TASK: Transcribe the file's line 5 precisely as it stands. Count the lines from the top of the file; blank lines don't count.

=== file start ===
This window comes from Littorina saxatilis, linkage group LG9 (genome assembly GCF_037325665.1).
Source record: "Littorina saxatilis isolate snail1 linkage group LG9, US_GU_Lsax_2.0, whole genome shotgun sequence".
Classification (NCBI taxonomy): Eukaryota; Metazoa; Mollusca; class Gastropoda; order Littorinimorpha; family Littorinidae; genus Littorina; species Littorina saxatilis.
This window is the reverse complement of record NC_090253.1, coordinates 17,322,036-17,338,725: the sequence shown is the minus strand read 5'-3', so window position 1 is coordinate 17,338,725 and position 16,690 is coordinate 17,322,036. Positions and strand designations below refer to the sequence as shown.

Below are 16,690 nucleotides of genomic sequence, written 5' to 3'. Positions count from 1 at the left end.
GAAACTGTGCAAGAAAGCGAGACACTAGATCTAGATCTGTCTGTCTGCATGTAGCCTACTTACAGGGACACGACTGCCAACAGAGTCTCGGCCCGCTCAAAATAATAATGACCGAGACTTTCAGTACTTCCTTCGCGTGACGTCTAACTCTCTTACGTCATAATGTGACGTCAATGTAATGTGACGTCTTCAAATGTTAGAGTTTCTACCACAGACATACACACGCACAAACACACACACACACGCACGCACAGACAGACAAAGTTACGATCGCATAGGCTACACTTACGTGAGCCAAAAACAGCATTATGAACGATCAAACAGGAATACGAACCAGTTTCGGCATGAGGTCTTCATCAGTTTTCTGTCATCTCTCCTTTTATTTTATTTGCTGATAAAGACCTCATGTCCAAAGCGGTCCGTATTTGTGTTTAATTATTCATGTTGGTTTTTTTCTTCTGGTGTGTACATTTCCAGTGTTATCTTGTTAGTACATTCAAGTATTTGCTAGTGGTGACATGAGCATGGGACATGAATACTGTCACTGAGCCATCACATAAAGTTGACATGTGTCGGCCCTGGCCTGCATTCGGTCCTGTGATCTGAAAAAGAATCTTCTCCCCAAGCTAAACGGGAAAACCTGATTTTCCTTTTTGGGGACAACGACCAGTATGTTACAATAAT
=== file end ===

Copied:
Below are 16,690 nucleotides of genomic sequence, written 5' to 3'. Positions count from 1 at the left end.